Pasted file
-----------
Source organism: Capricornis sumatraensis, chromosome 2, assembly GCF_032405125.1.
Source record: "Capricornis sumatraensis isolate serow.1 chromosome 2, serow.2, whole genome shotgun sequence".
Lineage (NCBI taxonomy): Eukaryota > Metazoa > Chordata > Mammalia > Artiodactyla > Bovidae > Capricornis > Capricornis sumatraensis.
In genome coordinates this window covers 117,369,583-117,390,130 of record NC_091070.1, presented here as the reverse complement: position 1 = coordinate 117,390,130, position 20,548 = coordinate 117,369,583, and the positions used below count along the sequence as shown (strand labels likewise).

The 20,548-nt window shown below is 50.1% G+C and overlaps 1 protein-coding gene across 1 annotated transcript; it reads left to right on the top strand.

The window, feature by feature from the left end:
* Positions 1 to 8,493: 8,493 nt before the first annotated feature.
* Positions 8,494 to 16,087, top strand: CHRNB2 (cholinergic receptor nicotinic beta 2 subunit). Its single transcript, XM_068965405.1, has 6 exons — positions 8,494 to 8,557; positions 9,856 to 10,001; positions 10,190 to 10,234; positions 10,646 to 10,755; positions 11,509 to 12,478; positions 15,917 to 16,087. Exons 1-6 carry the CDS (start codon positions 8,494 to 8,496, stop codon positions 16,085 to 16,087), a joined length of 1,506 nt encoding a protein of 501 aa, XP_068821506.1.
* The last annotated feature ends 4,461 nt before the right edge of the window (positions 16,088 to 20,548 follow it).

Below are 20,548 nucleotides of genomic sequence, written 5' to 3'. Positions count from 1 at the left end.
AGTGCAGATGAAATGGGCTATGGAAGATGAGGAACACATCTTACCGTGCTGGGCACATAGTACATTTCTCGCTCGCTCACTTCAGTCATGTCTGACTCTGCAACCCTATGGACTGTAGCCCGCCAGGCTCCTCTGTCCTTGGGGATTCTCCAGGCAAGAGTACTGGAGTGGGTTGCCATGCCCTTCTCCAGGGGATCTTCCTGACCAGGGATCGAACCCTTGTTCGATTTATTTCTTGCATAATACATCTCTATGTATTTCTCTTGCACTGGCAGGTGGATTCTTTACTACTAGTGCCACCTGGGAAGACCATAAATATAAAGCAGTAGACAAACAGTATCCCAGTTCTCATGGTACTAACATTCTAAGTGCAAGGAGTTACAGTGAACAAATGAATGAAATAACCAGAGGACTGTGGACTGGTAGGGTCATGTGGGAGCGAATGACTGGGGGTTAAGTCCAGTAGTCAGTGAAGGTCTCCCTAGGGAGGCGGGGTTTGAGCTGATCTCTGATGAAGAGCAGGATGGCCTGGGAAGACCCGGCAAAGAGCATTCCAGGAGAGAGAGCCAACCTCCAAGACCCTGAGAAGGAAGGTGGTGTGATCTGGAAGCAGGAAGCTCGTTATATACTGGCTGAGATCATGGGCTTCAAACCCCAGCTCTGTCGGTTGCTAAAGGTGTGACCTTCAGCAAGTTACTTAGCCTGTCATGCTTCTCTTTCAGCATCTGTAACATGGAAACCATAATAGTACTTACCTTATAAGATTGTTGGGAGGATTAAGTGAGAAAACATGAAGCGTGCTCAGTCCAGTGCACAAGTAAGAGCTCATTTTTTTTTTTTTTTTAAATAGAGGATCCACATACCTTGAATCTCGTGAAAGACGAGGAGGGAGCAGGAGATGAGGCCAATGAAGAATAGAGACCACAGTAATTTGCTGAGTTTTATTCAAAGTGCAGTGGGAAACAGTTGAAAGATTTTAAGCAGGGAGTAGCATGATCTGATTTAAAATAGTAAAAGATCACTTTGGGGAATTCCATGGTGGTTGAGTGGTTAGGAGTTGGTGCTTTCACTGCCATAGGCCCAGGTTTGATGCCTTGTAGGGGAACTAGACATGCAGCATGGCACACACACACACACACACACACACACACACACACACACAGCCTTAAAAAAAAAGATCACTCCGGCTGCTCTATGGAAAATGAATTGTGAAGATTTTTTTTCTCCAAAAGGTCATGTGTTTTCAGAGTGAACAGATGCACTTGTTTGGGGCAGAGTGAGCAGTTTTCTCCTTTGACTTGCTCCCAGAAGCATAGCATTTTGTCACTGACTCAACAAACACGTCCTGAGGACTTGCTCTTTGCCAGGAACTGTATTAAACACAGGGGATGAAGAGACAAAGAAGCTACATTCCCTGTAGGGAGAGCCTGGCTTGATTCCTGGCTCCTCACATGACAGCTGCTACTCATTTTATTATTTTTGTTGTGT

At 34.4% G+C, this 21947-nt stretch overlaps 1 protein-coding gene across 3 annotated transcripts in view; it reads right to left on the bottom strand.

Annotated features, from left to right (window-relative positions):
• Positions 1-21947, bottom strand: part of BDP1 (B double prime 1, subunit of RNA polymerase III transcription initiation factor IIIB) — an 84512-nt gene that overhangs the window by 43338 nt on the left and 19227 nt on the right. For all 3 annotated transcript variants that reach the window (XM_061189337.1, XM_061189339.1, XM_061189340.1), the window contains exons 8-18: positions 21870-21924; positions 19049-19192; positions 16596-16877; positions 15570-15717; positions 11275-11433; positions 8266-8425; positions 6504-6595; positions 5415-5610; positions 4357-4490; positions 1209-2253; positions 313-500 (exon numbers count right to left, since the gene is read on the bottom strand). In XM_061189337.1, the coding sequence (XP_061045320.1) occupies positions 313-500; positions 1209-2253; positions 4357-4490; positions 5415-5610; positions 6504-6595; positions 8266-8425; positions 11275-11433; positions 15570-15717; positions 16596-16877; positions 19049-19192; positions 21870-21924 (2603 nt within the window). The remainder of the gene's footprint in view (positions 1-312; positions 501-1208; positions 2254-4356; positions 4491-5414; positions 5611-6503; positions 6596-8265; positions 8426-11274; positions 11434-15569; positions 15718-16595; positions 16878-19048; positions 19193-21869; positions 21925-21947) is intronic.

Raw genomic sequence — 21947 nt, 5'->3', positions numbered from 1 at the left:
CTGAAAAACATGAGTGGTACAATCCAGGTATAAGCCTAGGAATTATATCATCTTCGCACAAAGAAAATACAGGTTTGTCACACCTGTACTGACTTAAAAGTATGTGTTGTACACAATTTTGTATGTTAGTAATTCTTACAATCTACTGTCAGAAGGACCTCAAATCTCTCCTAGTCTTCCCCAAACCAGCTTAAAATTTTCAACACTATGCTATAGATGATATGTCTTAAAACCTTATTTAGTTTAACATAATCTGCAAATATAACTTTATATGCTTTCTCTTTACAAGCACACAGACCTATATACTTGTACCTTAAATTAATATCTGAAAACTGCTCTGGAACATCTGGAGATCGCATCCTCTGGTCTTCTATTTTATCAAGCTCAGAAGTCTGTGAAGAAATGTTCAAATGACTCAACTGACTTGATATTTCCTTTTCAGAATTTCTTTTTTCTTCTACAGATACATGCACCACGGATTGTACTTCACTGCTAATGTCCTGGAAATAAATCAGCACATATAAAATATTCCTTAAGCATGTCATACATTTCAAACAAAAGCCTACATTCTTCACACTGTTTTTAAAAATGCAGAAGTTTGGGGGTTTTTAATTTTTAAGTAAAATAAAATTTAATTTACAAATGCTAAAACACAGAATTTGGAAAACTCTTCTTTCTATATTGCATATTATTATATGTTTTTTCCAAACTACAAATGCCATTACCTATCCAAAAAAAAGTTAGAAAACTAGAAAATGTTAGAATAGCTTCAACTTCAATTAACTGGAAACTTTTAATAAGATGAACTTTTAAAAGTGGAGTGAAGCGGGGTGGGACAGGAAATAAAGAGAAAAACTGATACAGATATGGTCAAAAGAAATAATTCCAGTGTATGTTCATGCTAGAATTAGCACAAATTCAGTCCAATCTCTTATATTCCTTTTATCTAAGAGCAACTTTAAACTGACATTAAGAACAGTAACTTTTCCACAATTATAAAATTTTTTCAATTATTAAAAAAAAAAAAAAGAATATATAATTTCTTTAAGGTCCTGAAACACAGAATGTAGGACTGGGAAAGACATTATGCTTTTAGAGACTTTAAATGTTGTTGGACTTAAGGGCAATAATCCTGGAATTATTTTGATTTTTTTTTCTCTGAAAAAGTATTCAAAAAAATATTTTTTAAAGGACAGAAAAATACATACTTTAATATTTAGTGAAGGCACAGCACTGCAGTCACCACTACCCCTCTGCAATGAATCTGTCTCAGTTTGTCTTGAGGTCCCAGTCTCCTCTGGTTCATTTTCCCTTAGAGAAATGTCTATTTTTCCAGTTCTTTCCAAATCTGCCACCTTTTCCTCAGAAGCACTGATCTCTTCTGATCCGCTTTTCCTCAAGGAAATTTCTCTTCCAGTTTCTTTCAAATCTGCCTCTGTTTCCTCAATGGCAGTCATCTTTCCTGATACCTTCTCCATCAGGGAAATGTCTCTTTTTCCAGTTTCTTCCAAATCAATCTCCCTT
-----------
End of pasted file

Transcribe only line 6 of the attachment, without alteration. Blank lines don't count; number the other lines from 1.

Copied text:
The window, feature by feature from the left end: